Burger And A Beer? Bust

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In Vegas with a craving for a burger? There's the obvious choice, In-N-Out, with a convenient location just off the Strip. But what if you want a freshly-poured craft beer with that? Enter Hubert Keller's Burger Bar, nestled in the mall connecting Mandalay Bay to the Luxor. Best known for his critically acclaimed French restaurant, Fleur de Lys, one might wonder what might have possessed the chef to open a burger joint.

The guy just really likes burgers. Perhaps "like" is a bit of an understatement — "obsessed" would be more fitting. Look at his other Las Vegas establishment, Fleur, and it's hard to miss the audacious $5,000 Fleur burger (though it's really just a bottle of '95 Petrus that happens to come with a wagyu burger adorned with foie gras and truffles). A similar burger (sans Petrus) goes for a cool $60 at Burger Bar, a bargain in comparison.

But odds are, most people probably aren't going to order such a thing after a rough night at the tables. More likely, they'll go for the American classic, a Black Angus beef burger topped with American cheese, lettuce, tomato, and onion on a sesame bun, served with fries. Having published a cookbook on how to make a perfect burger, and also having recently opened another location in San Francisco, Keller would seem to know a thing or two about burgers. So there's a lot of anticipation in the first bite.

The verdict? It's a good burger, but it's hard to see how anybody else could get away with charging $14 for it anywhere but on the Strip, or from a room service menu. The patty is juicy and succulent, if not particularly flavorful, but that might just be the impetus to spring for some aioli, some homemade Dijon, or the signature peppercorn sauce. All of these things, of course, are extra.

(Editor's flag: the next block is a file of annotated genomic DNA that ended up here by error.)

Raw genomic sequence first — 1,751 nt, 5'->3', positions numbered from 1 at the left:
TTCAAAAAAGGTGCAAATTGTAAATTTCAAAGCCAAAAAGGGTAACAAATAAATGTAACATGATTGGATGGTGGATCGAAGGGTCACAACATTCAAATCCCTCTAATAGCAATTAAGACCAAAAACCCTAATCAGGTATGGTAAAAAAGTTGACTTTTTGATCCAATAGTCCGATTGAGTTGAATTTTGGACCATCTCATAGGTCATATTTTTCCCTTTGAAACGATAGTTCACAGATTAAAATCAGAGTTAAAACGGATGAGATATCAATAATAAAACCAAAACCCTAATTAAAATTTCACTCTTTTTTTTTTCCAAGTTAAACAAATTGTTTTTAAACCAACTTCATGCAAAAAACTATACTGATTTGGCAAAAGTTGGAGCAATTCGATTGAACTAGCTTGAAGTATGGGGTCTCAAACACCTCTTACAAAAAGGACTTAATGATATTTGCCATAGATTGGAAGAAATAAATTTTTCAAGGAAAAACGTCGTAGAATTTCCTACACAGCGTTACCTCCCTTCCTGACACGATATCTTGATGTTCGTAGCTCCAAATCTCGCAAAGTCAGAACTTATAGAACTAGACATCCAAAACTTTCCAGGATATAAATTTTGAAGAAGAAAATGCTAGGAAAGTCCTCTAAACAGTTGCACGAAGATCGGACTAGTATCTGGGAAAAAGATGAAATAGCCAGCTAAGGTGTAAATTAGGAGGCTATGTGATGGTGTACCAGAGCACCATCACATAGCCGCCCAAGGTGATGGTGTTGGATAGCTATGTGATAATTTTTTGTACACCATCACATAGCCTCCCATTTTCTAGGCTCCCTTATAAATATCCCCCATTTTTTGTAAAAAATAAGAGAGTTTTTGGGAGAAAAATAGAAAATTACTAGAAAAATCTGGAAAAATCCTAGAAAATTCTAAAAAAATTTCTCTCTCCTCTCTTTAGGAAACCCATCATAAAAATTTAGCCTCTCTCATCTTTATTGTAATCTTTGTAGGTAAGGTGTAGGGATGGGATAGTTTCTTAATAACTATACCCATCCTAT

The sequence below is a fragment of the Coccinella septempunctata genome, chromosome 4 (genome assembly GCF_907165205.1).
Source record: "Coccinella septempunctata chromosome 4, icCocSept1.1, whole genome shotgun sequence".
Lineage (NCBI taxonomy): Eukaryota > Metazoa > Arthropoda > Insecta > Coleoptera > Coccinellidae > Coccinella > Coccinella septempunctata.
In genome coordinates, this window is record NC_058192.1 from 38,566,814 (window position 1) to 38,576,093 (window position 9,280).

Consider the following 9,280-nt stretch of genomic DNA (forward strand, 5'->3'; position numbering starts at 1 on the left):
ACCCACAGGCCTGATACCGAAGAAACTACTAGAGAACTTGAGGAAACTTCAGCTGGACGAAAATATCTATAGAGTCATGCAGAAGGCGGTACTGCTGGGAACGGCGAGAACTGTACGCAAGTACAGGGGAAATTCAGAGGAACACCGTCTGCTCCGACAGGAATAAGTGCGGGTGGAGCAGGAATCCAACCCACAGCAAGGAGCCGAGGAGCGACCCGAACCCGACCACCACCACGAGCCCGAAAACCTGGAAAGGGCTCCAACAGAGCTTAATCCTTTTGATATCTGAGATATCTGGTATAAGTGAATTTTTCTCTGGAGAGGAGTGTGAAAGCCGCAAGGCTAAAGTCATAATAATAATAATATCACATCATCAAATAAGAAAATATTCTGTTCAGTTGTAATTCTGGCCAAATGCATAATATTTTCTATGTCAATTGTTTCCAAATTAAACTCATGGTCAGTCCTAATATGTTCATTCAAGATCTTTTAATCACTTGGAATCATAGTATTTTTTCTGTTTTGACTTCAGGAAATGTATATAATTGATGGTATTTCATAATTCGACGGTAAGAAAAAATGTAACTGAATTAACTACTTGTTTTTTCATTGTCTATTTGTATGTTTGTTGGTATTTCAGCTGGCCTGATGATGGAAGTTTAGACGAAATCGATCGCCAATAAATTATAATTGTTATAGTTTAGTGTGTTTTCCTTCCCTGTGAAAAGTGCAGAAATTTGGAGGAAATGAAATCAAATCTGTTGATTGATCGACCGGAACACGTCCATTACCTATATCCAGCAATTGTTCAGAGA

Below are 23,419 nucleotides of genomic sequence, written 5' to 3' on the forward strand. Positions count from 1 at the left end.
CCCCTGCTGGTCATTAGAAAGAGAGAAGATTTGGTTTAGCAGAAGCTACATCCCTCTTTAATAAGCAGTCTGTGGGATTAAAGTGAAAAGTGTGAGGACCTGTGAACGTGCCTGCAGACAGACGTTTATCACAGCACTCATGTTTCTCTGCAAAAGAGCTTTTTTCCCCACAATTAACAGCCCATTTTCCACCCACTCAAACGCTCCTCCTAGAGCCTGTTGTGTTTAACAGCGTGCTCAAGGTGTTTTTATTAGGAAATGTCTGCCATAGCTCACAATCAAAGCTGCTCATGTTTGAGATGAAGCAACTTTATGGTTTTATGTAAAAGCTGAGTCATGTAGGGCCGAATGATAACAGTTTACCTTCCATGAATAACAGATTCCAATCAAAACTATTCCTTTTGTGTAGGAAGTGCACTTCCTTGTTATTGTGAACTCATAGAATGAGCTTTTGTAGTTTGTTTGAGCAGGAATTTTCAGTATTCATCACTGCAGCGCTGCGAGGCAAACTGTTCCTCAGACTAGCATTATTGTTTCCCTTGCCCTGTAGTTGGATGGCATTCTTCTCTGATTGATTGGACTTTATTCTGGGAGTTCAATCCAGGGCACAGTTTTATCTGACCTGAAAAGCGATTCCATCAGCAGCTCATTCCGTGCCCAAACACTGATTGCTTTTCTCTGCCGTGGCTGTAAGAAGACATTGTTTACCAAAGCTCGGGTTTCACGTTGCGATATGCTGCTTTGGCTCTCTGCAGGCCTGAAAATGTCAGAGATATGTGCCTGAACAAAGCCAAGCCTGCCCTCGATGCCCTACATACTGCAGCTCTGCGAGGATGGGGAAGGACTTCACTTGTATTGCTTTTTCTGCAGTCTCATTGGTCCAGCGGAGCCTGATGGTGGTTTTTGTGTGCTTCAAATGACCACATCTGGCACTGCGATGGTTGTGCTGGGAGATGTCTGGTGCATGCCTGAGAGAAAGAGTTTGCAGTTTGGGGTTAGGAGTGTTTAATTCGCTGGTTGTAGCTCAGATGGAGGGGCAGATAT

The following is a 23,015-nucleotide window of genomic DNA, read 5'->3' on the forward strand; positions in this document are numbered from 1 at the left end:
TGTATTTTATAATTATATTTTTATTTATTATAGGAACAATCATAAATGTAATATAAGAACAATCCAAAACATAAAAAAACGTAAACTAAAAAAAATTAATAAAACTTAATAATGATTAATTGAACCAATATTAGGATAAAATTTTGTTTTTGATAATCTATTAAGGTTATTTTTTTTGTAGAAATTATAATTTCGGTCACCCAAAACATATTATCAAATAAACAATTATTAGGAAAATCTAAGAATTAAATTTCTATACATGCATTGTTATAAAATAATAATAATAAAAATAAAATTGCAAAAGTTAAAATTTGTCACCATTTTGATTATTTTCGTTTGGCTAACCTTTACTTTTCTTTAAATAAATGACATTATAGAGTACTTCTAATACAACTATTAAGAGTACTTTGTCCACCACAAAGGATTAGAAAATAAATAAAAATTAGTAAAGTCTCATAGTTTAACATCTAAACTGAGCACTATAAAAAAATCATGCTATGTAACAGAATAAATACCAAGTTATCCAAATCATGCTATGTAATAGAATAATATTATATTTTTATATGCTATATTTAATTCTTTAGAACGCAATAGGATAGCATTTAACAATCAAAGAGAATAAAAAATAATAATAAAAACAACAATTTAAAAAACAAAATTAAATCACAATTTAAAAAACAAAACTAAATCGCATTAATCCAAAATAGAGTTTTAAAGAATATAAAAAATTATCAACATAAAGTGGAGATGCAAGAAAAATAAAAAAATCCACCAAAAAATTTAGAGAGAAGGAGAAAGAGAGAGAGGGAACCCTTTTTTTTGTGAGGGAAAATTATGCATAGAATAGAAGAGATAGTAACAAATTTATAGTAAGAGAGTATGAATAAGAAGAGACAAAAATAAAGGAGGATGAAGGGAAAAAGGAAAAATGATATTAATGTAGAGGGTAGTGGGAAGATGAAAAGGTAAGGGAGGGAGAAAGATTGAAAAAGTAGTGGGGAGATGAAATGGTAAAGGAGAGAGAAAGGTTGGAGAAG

And that's where the trouble starts. Because this place nickel-and-dimes customers who stray from the ordinary. There's an "option" to build your own burger, but it's not hard to see through the gimmick after running through the mental math. The options are so tempting that suddenly one's best intentions of having a modestly-priced meal go out the window — Black Angus beef ($9.50) just seems so pedestrian when compared to the wagyu from Snake River ($16), and the standard toppings just seem plain boring when one can get oyster mushrooms ($1.25), grilled asparagus ($1.50), and black Perigord truffle sauce ($5.50). Never mind the 1/3-ounce of shaved black truffle ($30) or the seared foie ($12). And this is all without fries.

The place has a full bar, some granite-topped tables, and booths featuring flat-screen TV's. The vibe is that of a sports bar, albeit, in an upscale yet somehow Disneyland-esque style that screams "only in Vegas." The service is top-notch, however, with a friendly, knowledgeable bartender and a waitstaff that is quick to take orders, even when the place is at its most hectic. Quality brews are on tap — witness Chimay, Delerium Tremens, and Pyramid Haywire hefeweisen. And the boozy milkshakes are equally tempting.

It's natural to really want to like this place — there's just so much potential. But with its off-putting pricing structure and just good, but not necessarily life-changing burgers, Vegas is just screaming for a serious competitor. Then again, there's always In-N-Out.